Wessel wiped his face. “No,” he said. Then, firmer, he said it again. “No. What’s done is done. It’s a good thing to have. I just wasn’t ready.”

“What could I have done in order to make sure that you were ready?”

What could have been done? Potentials, hypotheticals, unknown plans. Wessel closed his eyes. “I don’t know. You’re supposed to be the smart one.”

“Wessel,” her sensitive steel voice said, “I understand the inner workings of all machines. I have bios in my mind of every citizen we have passed in this city. I could diagnose any illness that exists. These are things I have learned in just the short time I have been here. However, to this distress of yours… I am blind. I want you to understand that. I have helped you to accomplish your goals. If you want me to help in a different way, you must help me understand it.”

“I’ll figure it out,” Wessel said. “Just do what you do.”

“I will,” Aizi said. “I have one more statement for you to consider.”

Wessel looked at her. Her silhouette was framed in the window, gleaming on the sides, but a darker color where the sun cast her in shadow. The blue sparks in her eyes were bright and fiery.

“You passed an examination before I was given to you,” Aizi said. “And one of the questions that my creators asked was if you were a tinkerer.”

Wessel thought back. “If I had done mechanical work,” he said.

“Or any kind of constructive work. You answered that you had worked with programming.”

Wessel nodded. “I remember.”

“They gave me to you, in part, because you are a tinkerer. You don’t accept things as they are. You want change, and you want to enact that change.”

But that change has to follow a plan. Wessel looked at the program that was running on the wall projection, at the features he hadn’t imagined. Changes. He hadn’t asked for them.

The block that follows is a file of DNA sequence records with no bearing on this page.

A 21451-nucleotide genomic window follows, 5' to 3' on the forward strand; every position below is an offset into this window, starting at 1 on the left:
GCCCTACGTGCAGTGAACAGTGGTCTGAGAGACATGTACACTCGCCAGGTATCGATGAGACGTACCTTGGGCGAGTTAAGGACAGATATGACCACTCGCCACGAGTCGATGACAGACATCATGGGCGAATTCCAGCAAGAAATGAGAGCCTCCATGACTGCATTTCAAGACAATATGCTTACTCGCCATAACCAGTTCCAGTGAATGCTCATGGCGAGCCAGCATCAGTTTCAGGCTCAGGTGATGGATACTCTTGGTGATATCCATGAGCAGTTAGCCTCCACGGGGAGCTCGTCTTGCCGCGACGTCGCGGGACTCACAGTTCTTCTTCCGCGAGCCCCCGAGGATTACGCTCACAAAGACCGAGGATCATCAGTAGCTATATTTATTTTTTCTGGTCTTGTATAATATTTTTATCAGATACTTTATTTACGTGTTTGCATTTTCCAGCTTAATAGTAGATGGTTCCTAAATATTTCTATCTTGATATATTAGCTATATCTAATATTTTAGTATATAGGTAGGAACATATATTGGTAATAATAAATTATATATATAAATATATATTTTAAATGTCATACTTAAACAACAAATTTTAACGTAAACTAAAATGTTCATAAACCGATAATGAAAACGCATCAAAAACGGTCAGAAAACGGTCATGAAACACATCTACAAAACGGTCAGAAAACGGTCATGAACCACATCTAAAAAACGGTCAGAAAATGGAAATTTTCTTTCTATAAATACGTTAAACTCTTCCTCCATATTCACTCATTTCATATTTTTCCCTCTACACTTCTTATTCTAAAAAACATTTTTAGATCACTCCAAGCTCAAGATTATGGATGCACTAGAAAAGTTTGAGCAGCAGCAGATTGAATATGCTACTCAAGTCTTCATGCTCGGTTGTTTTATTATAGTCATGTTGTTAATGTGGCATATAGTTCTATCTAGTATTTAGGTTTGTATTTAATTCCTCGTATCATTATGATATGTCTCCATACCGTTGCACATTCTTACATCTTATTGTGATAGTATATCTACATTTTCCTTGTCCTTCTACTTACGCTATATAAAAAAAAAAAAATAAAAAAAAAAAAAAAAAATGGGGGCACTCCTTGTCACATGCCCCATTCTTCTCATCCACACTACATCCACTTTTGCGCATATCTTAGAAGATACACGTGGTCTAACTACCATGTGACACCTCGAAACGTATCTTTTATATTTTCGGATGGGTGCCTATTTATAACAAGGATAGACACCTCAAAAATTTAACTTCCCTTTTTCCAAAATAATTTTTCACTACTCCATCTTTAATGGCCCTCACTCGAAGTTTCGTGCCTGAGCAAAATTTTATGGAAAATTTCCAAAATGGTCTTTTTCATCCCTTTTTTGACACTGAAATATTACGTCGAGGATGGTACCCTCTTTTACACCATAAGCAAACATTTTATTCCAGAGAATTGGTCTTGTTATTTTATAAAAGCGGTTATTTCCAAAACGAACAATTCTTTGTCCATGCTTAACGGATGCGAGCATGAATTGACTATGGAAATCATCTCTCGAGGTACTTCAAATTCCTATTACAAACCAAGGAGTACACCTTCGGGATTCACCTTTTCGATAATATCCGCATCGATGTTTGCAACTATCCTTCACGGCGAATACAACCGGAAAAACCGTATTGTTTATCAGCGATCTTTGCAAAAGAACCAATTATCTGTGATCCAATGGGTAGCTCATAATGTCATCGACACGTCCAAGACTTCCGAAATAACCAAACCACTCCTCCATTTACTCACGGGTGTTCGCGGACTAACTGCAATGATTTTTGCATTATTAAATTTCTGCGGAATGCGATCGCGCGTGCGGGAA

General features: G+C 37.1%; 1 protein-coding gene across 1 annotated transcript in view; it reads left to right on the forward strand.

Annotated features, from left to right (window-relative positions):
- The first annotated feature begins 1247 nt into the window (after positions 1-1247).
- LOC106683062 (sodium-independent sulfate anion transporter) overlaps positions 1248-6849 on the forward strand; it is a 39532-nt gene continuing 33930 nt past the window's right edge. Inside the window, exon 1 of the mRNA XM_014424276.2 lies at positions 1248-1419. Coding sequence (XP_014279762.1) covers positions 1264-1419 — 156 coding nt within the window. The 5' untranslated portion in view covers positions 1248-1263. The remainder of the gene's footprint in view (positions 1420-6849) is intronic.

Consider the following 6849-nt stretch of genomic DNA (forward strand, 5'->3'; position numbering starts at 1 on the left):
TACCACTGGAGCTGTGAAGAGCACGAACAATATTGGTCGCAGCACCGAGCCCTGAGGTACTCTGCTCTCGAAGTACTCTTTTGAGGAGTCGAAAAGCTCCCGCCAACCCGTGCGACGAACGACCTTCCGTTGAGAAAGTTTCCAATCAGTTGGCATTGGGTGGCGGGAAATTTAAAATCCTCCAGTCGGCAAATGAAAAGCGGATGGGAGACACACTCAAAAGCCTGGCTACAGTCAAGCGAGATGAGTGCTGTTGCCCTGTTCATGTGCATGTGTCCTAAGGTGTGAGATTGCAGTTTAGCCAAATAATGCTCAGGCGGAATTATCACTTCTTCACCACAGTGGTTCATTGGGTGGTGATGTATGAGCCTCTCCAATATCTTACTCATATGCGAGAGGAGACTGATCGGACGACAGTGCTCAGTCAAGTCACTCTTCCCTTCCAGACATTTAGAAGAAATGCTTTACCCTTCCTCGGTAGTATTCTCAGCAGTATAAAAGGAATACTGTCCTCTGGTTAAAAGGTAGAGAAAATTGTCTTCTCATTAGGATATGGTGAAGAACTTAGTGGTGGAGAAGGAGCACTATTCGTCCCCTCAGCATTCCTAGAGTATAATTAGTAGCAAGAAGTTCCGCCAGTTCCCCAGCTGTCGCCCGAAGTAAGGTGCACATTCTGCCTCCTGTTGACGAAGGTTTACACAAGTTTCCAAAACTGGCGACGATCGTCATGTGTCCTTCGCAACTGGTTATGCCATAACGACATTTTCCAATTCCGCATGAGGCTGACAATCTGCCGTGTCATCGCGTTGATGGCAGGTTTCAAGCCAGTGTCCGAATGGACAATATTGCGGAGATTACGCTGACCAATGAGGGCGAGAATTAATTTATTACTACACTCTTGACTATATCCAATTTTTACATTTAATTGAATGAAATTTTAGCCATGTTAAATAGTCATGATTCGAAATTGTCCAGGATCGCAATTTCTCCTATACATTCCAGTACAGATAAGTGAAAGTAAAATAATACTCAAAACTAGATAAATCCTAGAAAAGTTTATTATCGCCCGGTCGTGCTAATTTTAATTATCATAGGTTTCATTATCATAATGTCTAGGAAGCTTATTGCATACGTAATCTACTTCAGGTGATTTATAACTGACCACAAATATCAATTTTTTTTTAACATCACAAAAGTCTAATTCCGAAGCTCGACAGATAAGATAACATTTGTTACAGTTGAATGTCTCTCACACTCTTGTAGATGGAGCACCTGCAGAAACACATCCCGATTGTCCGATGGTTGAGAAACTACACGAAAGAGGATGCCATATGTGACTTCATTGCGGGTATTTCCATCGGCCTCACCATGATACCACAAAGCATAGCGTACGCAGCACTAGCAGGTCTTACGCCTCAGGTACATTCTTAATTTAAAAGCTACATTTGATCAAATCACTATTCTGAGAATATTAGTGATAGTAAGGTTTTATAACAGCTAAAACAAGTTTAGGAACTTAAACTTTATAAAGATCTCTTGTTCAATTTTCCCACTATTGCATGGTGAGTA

“You were meant to change me,” Aizi said, “just as I was meant to change you. If you want change, talk to me. Use this program that I have created to modify me, to test me. I am at your disposal.”

“Change… you?” Wessel muttered.

“The seams that make up my body are not decorative,” Aizi said. “I can change shape. Parts of my form can be changed or replaced. It would not take so much work for me to look like Ethany’s four-legged golem, or to trade off power for size. I can look different, act different, carry different things. I wasn’t just created to be smart.”

Wessel stood. He brushed his fingers over the panels and seams on Aizi’s body. Digging his fingers into one, he pulled. It was solid, immovable, but after a moment he felt it give way and pop off in his hand. Underneath was a clasp that had released for him.

“I was also created to adapt,” Aizi said.

Wessel closed his hand around the small panel. A grin teased at the corners of his mouth.

“You are so cool,” he said. “Just so cool.”

Aizi’s eyes lit up. “Help me fix the problem, then. We’ll experiment, you and me.” With renewed vigor, Wessel grabbed his keyboard and turned back to the program. “Simulation first. What can we do to fix everything?”

Next Chapter